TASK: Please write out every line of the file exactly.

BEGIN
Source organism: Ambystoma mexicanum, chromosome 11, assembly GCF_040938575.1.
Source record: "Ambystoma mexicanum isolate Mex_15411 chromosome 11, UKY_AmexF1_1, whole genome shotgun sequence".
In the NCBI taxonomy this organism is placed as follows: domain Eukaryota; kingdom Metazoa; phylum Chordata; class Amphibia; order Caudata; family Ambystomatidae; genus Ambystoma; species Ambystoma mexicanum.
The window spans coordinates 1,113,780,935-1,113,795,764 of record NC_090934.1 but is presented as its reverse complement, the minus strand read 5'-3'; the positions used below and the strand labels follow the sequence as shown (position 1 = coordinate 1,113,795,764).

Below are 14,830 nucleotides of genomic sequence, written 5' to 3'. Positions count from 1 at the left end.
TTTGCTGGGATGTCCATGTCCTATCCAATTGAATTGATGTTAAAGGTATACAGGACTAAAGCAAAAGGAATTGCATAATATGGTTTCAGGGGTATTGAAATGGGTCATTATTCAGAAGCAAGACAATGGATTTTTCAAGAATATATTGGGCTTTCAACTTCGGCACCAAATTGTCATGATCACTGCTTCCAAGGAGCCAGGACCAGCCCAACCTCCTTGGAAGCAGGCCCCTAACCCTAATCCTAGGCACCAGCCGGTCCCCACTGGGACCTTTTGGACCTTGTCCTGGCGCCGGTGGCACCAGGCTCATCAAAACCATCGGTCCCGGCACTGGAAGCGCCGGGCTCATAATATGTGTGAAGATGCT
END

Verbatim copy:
Source organism: Ambystoma mexicanum, chromosome 11, assembly GCF_040938575.1.
Source record: "Ambystoma mexicanum isolate Mex_15411 chromosome 11, UKY_AmexF1_1, whole genome shotgun sequence".
In the NCBI taxonomy this organism is placed as follows: domain Eukaryota; kingdom Metazoa; phylum Chordata; class Amphibia; order Caudata; family Ambystomatidae; genus Ambystoma; species Ambystoma mexicanum.
The window spans coordinates 1,113,780,935-1,113,795,764 of record NC_090934.1 but is presented as its reverse complement, the minus strand read 5'-3'; the positions used below and the strand labels follow the sequence as shown (position 1 = coordinate 1,113,795,764).

Below are 14,830 nucleotides of genomic sequence, written 5' to 3'. Positions count from 1 at the left end.
TTTGCTGGGATGTCCATGTCCTATCCAATTGAATTGATGTTAAAGGTATACAGGACTAAAGCAAAAGGAATTGCATAATATGGTTTCAGGGGTATTGAAATGGGTCATTATTCAGAAGCAAGACAATGGATTTTTCAAGAATATATTGGGCTTTCAACTTCGGCACCAAATTGTCATGATCACTGCTTCCAAGGAGCCAGGACCAGCCCAACCTCCTTGGAAGCAGGCCCCTAACCCTAATCCTAGGCACCAGCCGGTCCCCACTGGGACCTTTTGGACCTTGTCCTGGCGCCGGTGGCACCAGGCTCATCAAAACCATCGGTCCCGGCACTGGAAGCGCCGGGCTCATAATATGTGTGAAGATGCT